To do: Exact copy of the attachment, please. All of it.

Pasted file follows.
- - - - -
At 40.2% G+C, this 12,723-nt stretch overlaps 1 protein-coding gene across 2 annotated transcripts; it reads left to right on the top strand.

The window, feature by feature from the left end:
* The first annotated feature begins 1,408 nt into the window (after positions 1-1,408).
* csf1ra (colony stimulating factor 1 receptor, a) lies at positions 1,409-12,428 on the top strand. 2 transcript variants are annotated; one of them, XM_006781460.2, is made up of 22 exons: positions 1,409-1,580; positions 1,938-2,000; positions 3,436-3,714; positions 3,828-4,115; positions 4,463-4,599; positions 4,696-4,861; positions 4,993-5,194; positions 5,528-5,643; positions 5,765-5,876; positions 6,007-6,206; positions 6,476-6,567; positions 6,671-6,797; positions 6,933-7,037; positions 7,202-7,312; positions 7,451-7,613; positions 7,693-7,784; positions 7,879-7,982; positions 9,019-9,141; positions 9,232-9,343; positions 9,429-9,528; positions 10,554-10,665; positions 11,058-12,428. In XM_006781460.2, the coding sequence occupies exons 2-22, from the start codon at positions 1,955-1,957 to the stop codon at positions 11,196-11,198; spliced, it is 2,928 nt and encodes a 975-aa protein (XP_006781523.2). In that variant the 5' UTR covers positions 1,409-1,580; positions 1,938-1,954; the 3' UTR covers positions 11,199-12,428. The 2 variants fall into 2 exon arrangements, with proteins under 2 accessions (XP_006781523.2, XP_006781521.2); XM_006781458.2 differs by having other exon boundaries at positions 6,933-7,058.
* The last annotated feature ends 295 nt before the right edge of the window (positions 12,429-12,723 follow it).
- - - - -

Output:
At 40.2% G+C, this 12,723-nt stretch overlaps 1 protein-coding gene across 2 annotated transcripts; it reads left to right on the top strand.

The window, feature by feature from the left end:
* The first annotated feature begins 1,408 nt into the window (after positions 1-1,408).
* csf1ra (colony stimulating factor 1 receptor, a) lies at positions 1,409-12,428 on the top strand. 2 transcript variants are annotated; one of them, XM_006781460.2, is made up of 22 exons: positions 1,409-1,580; positions 1,938-2,000; positions 3,436-3,714; positions 3,828-4,115; positions 4,463-4,599; positions 4,696-4,861; positions 4,993-5,194; positions 5,528-5,643; positions 5,765-5,876; positions 6,007-6,206; positions 6,476-6,567; positions 6,671-6,797; positions 6,933-7,037; positions 7,202-7,312; positions 7,451-7,613; positions 7,693-7,784; positions 7,879-7,982; positions 9,019-9,141; positions 9,232-9,343; positions 9,429-9,528; positions 10,554-10,665; positions 11,058-12,428. In XM_006781460.2, the coding sequence occupies exons 2-22, from the start codon at positions 1,955-1,957 to the stop codon at positions 11,196-11,198; spliced, it is 2,928 nt and encodes a 975-aa protein (XP_006781523.2). In that variant the 5' UTR covers positions 1,409-1,580; positions 1,938-1,954; the 3' UTR covers positions 11,199-12,428. The 2 variants fall into 2 exon arrangements, with proteins under 2 accessions (XP_006781523.2, XP_006781521.2); XM_006781458.2 differs by having other exon boundaries at positions 6,933-7,058.
* The last annotated feature ends 295 nt before the right edge of the window (positions 12,429-12,723 follow it).